In defence of Okada riders By Amiru Adamu

Amiru Adamu

Okada, kabukabu, going, express and so on are all different names for commercial motorcyclists in Nigeria. Commercial motorcyclists started operating in Nigeria in the 80’s and have since then thrived and prospered till now. As a means of transportation, okada plays a very significant role in Nigeria’s transport system due to its abundance and the ability of the okada rider to access areas where Taxis and Buses cannot. Okada is also cheap, hence its popularity among the low-income earners and students in Nigeria.

As a trade okada riding has provided a significant number of Nigerian youth with a means of livelihood. One might assume that okada riding as a trade that requires skill rather than educational qualification is strictly for the un-educated, but almost 50 per cent of the okada riders are graduates and diploma holders, who could not gain employment with their certificates.

The crackdown on okada trade by the federal and some state governments, including the recent move by the Kano State government is threatening to wipe the trade out of existence. Already the once thriving okada business of Abuja is history, a situation that has left so many Nigerian youths that were relying on okada riding without their daily bread.

The present insecurity and terrorist activities in the country are being used to justify the various bans on okada riders across the country, without looking at the implications of the ban and the thousands of youths that will be left with no other alternative means of livelihood. Accidents and traffic decongestion are also part of the excuses given for the ban on okada riders.

In my opinion ban on okada riders will further compound the problems being faced by Nigerian masses. Apart from terminating the means of livelihood of thousands of Nigerian youths, which will make them go into crime and other illegal activities in order to survive, the ban will affect the Nigerian masses who depend on okada as a means of transportation due to its cheap fares compared to most taxis.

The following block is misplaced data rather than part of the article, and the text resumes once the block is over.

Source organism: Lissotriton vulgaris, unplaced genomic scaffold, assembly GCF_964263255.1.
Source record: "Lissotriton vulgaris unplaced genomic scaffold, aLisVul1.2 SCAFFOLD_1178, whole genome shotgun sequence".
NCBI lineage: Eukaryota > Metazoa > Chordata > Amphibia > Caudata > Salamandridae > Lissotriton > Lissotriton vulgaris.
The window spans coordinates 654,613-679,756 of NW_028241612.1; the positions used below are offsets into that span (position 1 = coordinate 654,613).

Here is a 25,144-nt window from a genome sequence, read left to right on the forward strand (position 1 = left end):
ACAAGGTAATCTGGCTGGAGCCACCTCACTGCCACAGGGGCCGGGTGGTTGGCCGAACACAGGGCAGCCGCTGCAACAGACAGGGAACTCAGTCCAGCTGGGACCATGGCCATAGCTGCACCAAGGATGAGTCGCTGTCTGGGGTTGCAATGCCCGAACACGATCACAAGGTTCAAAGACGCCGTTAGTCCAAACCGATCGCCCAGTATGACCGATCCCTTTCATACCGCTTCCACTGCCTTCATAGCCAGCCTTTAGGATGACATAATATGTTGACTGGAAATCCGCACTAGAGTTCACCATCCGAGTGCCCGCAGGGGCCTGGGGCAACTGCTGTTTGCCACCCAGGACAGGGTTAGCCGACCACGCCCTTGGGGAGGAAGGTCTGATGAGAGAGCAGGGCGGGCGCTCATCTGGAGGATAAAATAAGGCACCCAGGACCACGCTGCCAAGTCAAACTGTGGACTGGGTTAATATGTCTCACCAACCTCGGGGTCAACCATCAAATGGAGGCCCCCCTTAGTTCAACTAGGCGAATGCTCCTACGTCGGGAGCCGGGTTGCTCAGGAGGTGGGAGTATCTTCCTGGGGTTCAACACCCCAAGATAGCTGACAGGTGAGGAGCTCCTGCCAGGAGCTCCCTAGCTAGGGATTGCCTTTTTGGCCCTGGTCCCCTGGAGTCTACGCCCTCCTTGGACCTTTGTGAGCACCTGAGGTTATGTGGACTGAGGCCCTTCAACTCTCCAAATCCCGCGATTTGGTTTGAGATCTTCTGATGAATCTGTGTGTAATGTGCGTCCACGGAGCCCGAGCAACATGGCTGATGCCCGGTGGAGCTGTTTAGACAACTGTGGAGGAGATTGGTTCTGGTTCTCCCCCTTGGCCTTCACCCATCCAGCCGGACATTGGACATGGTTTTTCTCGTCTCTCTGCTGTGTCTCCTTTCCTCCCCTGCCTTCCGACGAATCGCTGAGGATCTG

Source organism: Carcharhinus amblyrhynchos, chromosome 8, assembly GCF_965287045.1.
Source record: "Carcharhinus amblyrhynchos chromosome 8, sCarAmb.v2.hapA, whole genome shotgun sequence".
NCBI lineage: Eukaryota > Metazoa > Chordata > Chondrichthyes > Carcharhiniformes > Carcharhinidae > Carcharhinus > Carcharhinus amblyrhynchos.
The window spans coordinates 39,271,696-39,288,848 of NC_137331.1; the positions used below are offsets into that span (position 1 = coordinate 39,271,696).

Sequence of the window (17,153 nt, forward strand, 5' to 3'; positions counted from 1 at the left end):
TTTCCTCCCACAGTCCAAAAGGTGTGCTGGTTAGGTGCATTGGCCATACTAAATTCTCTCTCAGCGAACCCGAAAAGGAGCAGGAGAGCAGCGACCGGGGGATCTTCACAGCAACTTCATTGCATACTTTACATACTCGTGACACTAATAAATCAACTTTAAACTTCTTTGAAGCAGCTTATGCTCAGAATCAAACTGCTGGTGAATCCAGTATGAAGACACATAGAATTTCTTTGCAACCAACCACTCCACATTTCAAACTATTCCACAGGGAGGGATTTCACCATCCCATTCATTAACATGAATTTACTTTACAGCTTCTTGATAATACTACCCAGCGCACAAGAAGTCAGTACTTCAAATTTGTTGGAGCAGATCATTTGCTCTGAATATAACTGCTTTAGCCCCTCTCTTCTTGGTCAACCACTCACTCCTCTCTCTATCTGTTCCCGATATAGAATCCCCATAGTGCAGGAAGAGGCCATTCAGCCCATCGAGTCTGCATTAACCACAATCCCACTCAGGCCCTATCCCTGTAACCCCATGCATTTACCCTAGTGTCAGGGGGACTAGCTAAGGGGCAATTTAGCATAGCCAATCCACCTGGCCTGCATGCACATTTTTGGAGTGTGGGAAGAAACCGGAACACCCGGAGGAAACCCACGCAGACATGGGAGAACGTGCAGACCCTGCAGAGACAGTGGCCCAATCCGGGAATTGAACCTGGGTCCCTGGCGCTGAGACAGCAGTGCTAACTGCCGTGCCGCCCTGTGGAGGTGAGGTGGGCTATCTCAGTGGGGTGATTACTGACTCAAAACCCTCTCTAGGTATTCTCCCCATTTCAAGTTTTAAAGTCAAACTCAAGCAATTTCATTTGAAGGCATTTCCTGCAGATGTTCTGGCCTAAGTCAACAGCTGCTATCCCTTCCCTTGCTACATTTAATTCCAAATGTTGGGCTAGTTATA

The argument that okada are a threat to security is also not a sound one because if one looks at the recent terrorist attacks, one will notice that the attacks carried out on motorbikes are not comparable in numbers with attacks carried out using cars. Even if one looks at the argument logically, he or she will notice that the damage inflicted by an attacker in a car cannot be compared to that by an attacker on a motorbike.

There is no doubt that some okada riders disregard traffic rules and regulations. But so also are some taxi and private drivers. Nobody will protest any form of regulation to check the excesses of okada riders and compel them to obey traffic regulations. As a matter of fact, they should be encouraged to form and register associations for easy control and possible help from government.

I will like to use this medium to call on the federal and state governments that have or are about to impose okada ban to take another look at the situation and do away or reverse the okada ban policy in the interest of justice and fair play.

They should consider the increased burden we the Nigerian masses are already carrying due to increase in fuel price which resulted in an automatic increase in the cost of living. They should also bear in mind that  Nigerian youth are really struggling to make ends meet and any further move to close down avenues of generating income to sustain themselves will not be taken lightly.

Enforcing traffic regulations and ensuring safety on Nigerian roads is a good policy provided it doesn’t rob anyone of his or her means of livelihood.

Amiru Adamu is an activist writer and publisher of Northern Wind Magazine

 


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